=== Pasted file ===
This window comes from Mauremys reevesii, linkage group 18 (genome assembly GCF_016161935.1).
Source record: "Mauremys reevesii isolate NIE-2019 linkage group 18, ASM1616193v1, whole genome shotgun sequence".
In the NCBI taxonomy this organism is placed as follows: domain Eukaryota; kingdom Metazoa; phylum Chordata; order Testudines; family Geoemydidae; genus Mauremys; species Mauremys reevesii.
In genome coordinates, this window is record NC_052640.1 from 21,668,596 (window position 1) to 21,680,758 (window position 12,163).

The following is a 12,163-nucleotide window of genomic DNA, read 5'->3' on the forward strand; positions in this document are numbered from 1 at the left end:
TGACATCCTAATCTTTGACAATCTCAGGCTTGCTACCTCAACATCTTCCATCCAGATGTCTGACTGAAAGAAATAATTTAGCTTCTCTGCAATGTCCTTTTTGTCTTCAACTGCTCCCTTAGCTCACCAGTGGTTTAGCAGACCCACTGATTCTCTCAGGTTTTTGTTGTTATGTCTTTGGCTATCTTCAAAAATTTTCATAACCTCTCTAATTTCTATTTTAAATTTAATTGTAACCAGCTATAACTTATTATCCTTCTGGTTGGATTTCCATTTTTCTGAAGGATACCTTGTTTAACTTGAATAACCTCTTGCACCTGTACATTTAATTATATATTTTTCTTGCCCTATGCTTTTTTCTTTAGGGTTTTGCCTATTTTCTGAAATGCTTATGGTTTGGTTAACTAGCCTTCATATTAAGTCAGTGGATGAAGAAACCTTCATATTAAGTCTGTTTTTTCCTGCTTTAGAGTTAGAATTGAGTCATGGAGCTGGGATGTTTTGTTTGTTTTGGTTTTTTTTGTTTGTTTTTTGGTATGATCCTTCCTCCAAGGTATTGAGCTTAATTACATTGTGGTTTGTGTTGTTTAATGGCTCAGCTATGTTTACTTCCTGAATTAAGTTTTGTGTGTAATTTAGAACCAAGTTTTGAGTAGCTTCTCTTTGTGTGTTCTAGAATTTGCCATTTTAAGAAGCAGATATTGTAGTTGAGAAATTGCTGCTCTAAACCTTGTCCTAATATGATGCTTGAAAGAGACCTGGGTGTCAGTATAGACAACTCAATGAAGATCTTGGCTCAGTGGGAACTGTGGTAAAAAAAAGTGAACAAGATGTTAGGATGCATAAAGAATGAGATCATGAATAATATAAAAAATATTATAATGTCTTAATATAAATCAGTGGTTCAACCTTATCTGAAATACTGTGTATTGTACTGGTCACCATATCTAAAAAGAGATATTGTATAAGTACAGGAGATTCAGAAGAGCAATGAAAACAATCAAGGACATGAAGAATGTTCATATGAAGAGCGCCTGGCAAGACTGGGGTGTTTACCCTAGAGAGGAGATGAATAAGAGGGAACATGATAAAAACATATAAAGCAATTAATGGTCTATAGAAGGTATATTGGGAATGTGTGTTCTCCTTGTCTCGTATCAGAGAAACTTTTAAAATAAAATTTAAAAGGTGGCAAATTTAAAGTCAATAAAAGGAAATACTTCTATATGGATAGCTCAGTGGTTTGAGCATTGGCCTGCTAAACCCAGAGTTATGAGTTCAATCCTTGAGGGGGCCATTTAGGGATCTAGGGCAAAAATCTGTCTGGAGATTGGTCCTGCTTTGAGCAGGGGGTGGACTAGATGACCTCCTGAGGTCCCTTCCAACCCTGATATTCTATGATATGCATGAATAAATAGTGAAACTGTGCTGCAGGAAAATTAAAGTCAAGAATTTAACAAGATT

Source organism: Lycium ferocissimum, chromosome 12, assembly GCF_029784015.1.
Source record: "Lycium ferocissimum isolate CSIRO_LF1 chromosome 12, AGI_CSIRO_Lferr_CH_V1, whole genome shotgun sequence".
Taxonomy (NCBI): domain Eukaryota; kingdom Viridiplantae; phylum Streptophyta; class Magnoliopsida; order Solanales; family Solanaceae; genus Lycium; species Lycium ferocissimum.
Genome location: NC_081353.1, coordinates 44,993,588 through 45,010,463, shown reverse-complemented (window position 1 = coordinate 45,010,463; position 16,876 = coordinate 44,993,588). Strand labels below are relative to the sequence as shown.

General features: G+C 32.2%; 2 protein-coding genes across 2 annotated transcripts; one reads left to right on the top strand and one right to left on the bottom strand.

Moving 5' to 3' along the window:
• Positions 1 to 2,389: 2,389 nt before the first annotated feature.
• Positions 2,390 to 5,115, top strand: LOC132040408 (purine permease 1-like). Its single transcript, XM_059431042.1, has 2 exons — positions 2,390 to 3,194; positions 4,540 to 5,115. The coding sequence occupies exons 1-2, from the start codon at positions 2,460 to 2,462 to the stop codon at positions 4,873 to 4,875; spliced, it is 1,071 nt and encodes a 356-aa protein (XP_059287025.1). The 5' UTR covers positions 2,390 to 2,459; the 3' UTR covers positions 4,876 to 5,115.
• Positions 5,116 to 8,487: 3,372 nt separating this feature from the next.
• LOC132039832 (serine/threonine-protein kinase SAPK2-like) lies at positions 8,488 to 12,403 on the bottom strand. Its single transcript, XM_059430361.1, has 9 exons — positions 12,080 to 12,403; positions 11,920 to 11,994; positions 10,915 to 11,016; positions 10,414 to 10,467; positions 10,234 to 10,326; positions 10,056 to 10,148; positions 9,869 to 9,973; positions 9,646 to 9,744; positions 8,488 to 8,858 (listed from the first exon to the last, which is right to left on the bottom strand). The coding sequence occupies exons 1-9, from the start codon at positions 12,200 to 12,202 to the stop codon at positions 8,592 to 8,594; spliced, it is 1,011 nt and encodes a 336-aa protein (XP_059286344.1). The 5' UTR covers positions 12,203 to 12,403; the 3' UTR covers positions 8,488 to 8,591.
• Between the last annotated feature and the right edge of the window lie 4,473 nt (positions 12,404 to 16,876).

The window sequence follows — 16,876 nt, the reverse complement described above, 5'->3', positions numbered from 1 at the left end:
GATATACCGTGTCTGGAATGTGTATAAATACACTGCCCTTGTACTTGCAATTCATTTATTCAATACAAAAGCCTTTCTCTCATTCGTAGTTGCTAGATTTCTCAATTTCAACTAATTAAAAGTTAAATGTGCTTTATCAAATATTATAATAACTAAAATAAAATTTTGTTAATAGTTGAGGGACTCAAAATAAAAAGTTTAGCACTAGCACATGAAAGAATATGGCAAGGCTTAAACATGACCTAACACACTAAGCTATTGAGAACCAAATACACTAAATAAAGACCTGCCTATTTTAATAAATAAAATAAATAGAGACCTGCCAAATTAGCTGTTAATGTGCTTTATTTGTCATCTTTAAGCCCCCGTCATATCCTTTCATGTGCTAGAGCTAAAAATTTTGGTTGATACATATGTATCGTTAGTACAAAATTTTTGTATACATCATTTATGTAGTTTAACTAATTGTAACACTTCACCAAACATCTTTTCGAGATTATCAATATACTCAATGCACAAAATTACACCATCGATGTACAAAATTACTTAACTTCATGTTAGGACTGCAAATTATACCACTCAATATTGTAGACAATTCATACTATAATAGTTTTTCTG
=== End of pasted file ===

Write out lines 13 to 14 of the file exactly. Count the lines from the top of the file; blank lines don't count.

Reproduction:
• Positions 1 to 2,389: 2,389 nt before the first annotated feature.
• Positions 2,390 to 5,115, top strand: LOC132040408 (purine permease 1-like). Its single transcript, XM_059431042.1, has 2 exons — positions 2,390 to 3,194; positions 4,540 to 5,115. The coding sequence occupies exons 1-2, from the start codon at positions 2,460 to 2,462 to the stop codon at positions 4,873 to 4,875; spliced, it is 1,071 nt and encodes a 356-aa protein (XP_059287025.1). The 5' UTR covers positions 2,390 to 2,459; the 3' UTR covers positions 4,876 to 5,115.